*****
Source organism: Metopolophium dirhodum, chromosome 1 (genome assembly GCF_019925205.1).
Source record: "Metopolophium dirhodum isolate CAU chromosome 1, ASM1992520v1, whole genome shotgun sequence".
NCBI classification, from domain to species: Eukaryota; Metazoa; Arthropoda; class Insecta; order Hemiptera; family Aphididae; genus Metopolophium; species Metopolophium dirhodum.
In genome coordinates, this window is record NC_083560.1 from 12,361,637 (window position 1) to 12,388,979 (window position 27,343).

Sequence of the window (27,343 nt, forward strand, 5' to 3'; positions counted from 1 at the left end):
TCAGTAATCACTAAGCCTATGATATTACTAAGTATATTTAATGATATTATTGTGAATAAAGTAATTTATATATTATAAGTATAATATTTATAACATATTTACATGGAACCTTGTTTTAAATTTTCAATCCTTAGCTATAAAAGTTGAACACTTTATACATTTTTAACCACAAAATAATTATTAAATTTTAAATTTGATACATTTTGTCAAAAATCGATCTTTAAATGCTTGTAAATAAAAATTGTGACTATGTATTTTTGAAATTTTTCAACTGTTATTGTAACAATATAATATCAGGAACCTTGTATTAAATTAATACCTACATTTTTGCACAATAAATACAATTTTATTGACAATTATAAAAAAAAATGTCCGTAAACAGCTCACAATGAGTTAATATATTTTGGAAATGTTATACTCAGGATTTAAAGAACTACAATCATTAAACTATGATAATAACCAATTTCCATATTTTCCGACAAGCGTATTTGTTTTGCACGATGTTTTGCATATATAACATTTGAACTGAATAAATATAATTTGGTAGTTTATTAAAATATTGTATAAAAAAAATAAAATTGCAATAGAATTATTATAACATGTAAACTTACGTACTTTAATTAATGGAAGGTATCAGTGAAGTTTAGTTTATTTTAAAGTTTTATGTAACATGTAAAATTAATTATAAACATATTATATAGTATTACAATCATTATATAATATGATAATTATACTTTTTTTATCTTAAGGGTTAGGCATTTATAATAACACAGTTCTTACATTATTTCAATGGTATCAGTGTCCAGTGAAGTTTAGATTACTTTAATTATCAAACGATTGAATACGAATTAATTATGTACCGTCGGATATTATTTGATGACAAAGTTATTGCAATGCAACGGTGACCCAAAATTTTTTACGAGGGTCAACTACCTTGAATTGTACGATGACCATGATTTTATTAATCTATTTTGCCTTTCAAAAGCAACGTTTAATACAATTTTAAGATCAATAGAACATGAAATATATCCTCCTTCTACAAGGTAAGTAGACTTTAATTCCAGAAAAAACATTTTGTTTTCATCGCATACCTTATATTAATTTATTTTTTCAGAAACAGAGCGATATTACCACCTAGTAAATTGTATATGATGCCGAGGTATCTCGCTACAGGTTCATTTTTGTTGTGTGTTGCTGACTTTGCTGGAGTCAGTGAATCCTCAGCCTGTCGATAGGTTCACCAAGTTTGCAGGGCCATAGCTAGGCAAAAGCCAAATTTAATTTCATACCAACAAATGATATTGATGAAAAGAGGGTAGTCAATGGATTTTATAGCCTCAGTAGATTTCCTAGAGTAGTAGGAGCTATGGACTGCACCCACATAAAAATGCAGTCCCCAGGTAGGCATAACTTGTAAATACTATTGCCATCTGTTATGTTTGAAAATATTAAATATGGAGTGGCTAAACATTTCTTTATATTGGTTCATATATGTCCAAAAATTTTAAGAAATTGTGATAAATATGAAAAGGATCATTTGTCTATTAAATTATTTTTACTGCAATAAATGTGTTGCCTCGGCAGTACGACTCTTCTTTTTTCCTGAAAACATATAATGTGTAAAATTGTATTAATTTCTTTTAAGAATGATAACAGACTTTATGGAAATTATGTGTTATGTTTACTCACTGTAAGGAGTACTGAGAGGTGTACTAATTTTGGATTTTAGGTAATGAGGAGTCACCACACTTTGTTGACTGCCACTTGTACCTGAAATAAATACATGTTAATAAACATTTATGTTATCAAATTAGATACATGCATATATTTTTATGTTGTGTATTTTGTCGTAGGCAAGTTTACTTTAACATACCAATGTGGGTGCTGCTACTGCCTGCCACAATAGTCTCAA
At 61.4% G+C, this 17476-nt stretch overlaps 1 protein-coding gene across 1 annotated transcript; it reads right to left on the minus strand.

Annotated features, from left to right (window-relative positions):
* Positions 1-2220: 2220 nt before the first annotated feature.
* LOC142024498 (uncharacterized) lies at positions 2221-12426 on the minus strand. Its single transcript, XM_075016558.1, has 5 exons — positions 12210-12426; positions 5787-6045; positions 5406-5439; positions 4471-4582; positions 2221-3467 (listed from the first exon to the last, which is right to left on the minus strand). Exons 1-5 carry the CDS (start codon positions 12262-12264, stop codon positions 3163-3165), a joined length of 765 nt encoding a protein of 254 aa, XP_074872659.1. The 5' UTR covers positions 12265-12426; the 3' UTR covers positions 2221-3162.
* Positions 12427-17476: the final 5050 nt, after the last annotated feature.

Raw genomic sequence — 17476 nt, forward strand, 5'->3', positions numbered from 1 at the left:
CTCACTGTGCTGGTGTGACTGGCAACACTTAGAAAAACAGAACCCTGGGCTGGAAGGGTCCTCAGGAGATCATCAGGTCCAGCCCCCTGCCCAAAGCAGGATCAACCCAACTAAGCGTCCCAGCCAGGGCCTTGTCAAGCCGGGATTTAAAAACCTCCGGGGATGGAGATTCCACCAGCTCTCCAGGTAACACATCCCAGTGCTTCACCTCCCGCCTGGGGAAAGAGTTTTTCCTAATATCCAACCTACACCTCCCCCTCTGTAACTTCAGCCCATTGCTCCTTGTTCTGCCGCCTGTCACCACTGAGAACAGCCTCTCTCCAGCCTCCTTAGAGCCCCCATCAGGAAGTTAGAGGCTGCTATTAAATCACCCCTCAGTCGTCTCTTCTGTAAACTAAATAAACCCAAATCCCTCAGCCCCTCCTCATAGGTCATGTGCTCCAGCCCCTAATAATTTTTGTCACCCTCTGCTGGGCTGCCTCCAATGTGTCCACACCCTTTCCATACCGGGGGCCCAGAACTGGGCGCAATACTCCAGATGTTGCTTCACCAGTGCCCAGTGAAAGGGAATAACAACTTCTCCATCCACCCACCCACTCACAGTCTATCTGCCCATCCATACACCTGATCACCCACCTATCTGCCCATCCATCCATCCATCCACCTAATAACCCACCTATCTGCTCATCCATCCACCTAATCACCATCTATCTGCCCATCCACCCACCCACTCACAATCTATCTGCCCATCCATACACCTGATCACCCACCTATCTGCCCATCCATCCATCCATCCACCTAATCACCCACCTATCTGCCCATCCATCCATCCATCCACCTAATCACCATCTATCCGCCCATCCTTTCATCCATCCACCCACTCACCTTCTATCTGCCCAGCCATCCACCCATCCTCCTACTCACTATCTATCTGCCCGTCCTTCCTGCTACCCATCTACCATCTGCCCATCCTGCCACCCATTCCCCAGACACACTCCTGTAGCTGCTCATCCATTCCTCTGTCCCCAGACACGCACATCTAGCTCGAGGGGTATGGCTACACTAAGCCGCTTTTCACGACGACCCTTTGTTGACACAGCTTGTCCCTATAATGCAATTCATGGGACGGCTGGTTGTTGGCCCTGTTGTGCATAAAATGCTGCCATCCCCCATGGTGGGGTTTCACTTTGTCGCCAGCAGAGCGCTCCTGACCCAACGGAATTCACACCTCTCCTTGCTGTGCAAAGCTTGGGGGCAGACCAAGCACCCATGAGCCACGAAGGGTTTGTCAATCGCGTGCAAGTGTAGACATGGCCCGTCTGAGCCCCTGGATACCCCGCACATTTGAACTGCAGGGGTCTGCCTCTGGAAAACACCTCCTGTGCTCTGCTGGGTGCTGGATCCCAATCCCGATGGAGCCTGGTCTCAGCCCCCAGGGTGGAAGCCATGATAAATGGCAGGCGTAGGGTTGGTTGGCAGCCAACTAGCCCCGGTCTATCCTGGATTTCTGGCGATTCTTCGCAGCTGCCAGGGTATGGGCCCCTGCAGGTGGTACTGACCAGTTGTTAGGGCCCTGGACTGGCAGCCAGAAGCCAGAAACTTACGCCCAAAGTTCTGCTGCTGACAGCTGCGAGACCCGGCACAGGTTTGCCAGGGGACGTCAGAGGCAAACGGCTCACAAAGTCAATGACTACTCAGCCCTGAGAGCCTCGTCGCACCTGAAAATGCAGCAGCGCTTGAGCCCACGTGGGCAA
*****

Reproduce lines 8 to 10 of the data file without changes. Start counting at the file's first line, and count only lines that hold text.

Annotated features, from left to right (window-relative positions):
* Positions 1-2220: 2220 nt before the first annotated feature.
* LOC142024498 (uncharacterized) lies at positions 2221-12426 on the minus strand. Its single transcript, XM_075016558.1, has 5 exons — positions 12210-12426; positions 5787-6045; positions 5406-5439; positions 4471-4582; positions 2221-3467 (listed from the first exon to the last, which is right to left on the minus strand). Exons 1-5 carry the CDS (start codon positions 12262-12264, stop codon positions 3163-3165), a joined length of 765 nt encoding a protein of 254 aa, XP_074872659.1. The 5' UTR covers positions 12265-12426; the 3' UTR covers positions 2221-3162.